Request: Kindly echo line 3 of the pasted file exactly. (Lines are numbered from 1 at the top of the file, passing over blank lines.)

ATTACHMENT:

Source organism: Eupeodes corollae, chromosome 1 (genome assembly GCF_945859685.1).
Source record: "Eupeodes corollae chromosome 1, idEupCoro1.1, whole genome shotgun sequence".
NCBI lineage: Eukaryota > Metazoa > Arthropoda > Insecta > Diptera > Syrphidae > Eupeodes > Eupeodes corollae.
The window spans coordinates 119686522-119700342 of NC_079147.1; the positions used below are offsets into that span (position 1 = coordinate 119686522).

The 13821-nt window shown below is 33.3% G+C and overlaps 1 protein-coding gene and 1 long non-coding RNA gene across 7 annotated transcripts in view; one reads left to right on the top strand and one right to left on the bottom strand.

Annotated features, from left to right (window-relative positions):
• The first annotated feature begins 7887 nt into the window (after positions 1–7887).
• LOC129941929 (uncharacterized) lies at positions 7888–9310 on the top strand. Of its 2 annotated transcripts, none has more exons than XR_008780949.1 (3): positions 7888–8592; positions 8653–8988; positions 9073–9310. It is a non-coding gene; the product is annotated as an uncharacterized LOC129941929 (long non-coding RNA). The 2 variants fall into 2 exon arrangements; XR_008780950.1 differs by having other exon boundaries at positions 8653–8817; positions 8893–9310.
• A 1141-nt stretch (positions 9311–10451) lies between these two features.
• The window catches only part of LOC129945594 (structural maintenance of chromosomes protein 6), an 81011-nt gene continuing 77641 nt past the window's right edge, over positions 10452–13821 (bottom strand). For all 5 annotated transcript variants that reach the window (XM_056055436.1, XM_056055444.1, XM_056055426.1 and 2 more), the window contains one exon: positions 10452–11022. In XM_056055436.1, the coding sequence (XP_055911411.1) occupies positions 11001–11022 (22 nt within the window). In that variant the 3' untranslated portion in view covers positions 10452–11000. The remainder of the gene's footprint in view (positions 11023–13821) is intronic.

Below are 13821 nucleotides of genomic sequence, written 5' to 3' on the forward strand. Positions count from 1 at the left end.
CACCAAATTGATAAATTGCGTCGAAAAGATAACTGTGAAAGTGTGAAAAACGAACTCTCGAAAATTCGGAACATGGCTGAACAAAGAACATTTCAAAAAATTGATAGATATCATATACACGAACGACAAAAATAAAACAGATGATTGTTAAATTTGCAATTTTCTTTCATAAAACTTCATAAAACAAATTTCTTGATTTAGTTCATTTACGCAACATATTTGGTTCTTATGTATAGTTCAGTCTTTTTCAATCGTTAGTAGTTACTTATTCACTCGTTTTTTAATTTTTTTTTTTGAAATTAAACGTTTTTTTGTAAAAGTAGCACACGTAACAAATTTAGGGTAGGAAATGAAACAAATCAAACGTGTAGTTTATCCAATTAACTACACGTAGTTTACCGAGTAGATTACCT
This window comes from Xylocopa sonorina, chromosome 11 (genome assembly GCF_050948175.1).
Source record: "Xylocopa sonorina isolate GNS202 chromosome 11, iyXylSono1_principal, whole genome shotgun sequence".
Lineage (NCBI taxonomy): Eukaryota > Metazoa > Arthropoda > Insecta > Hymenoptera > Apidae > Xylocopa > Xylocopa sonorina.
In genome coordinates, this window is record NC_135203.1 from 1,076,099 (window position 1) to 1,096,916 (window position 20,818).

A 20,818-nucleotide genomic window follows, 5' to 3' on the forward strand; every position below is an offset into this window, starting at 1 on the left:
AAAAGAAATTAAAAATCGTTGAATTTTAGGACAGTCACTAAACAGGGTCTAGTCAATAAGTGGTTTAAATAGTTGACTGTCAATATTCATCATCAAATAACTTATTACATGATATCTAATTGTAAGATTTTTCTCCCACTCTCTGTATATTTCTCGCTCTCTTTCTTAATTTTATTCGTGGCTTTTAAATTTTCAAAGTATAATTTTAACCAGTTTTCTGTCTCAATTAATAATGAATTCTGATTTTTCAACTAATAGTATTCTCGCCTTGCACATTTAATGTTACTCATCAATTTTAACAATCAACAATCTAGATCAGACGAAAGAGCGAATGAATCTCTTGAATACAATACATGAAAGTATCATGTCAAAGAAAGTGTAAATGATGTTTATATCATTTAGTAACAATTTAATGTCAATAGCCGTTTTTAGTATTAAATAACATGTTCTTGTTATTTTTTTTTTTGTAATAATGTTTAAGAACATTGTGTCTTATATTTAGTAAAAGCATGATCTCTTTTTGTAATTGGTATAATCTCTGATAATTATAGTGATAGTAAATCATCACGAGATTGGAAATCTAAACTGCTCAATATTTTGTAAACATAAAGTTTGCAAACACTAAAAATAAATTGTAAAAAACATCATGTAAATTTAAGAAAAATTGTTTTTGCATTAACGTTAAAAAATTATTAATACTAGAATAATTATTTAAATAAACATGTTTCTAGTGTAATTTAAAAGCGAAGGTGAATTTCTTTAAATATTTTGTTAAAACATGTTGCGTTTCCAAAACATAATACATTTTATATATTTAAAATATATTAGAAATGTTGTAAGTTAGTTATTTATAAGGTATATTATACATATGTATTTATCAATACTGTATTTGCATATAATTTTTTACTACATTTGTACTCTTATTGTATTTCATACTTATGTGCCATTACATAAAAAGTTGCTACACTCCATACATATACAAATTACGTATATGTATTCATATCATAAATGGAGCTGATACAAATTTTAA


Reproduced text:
NCBI lineage: Eukaryota > Metazoa > Arthropoda > Insecta > Diptera > Syrphidae > Eupeodes > Eupeodes corollae.